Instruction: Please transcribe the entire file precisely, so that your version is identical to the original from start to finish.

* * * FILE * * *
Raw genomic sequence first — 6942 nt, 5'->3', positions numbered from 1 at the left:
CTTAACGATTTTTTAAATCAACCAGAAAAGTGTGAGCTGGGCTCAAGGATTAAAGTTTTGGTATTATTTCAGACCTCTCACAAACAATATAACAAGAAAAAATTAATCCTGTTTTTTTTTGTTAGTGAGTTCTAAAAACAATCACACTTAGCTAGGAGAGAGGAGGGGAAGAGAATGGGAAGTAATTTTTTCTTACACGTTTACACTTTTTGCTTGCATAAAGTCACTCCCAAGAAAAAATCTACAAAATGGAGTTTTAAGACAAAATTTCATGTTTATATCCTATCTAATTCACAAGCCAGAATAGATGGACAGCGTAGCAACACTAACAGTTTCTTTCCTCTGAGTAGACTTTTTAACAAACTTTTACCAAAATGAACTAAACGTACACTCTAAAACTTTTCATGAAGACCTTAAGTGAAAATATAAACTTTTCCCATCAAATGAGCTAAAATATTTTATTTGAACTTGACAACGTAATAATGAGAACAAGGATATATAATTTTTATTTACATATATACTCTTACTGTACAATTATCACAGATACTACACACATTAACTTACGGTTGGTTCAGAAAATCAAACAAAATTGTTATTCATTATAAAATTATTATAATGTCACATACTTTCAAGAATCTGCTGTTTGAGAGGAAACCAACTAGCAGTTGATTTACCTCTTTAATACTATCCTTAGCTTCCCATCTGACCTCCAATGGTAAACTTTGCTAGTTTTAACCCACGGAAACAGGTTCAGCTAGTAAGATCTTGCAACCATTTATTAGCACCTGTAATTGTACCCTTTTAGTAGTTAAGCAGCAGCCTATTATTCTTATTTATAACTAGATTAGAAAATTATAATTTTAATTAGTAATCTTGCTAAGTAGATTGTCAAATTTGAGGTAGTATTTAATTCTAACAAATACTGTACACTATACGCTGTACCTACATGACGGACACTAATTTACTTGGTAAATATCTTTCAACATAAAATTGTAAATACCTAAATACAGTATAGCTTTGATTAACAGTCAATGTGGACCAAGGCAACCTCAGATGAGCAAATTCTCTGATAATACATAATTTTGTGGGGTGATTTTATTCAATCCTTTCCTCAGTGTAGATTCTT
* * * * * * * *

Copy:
Raw genomic sequence first — 6942 nt, 5'->3', positions numbered from 1 at the left:
CTTAACGATTTTTTAAATCAACCAGAAAAGTGTGAGCTGGGCTCAAGGATTAAAGTTTTGGTATTATTTCAGACCTCTCACAAACAATATAACAAGAAAAAATTAATCCTGTTTTTTTTTGTTAGTGAGTTCTAAAAACAATCACACTTAGCTAGGAGAGAGGAGGGGAAGAGAATGGGAAGTAATTTTTTCTTACACGTTTACACTTTTTGCTTGCATAAAGTCACTCCCAAGAAAAAATCTACAAAATGGAGTTTTAAGACAAAATTTCATGTTTATATCCTATCTAATTCACAAGCCAGAATAGATGGACAGCGTAGCAACACTAACAGTTTCTTTCCTCTGAGTAGACTTTTTAACAAACTTTTACCAAAATGAACTAAACGTACACTCTAAAACTTTTCATGAAGACCTTAAGTGAAAATATAAACTTTTCCCATCAAATGAGCTAAAATATTTTATTTGAACTTGACAACGTAATAATGAGAACAAGGATATATAATTTTTATTTACATATATACTCTTACTGTACAATTATCACAGATACTACACACATTAACTTACGGTTGGTTCAGAAAATCAAACAAAATTGTTATTCATTATAAAATTATTATAATGTCACATACTTTCAAGAATCTGCTGTTTGAGAGGAAACCAACTAGCAGTTGATTTACCTCTTTAATACTATCCTTAGCTTCCCATCTGACCTCCAATGGTAAACTTTGCTAGTTTTAACCCACGGAAACAGGTTCAGCTAGTAAGATCTTGCAACCATTTATTAGCACCTGTAATTGTACCCTTTTAGTAGTTAAGCAGCAGCCTATTATTCTTATTTATAACTAGATTAGAAAATTATAATTTTAATTAGTAATCTTGCTAAGTAGATTGTCAAATTTGAGGTAGTATTTAATTCTAACAAATACTGTACACTATACGCTGTACCTACATGACGGACACTAATTTACTTGGTAAATATCTTTCAACATAAAATTGTAAATACCTAAATACAGTATAGCTTTGATTAACAGTCAATGTGGACCAAGGCAACCTCAGATGAGCAAATTCTCTGATAATACATAATTTTGTGGGGTGATTTTATTCAATCCTTTCCTCAGTGTAGATTCTT